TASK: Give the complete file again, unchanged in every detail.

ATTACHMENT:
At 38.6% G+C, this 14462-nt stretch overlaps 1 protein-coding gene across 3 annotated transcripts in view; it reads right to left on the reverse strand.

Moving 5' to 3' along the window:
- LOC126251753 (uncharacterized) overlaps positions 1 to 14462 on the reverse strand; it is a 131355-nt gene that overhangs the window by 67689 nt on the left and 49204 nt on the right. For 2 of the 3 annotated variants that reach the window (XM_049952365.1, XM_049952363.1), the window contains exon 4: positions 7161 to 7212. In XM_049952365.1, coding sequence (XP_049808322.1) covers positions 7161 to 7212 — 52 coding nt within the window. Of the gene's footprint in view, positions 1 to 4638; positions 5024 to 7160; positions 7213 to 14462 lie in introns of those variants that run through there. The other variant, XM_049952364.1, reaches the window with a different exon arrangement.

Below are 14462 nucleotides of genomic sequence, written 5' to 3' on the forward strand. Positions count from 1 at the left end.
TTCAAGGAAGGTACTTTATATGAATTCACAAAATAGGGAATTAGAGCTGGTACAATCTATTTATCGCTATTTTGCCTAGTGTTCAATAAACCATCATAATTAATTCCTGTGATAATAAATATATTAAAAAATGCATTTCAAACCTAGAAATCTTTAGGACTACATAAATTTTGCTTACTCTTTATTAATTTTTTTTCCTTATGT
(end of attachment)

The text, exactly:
At 38.6% G+C, this 14462-nt stretch overlaps 1 protein-coding gene across 3 annotated transcripts in view; it reads right to left on the reverse strand.

Moving 5' to 3' along the window:
- LOC126251753 (uncharacterized) overlaps positions 1 to 14462 on the reverse strand; it is a 131355-nt gene that overhangs the window by 67689 nt on the left and 49204 nt on the right. For 2 of the 3 annotated variants that reach the window (XM_049952365.1, XM_049952363.1), the window contains exon 4: positions 7161 to 7212. In XM_049952365.1, coding sequence (XP_049808322.1) covers positions 7161 to 7212 — 52 coding nt within the window. Of the gene's footprint in view, positions 1 to 4638; positions 5024 to 7160; positions 7213 to 14462 lie in introns of those variants that run through there. The other variant, XM_049952364.1, reaches the window with a different exon arrangement.

Below are 14462 nucleotides of genomic sequence, written 5' to 3' on the forward strand. Positions count from 1 at the left end.
TTCAAGGAAGGTACTTTATATGAATTCACAAAATAGGGAATTAGAGCTGGTACAATCTATTTATCGCTATTTTGCCTAGTGTTCAATAAACCATCATAATTAATTCCTGTGATAATAAATATATTAAAAAATGCATTTCAAACCTAGAAATCTTTAGGACTACATAAATTTTGCTTACTCTTTATTAATTTTTTTTCCTTATGT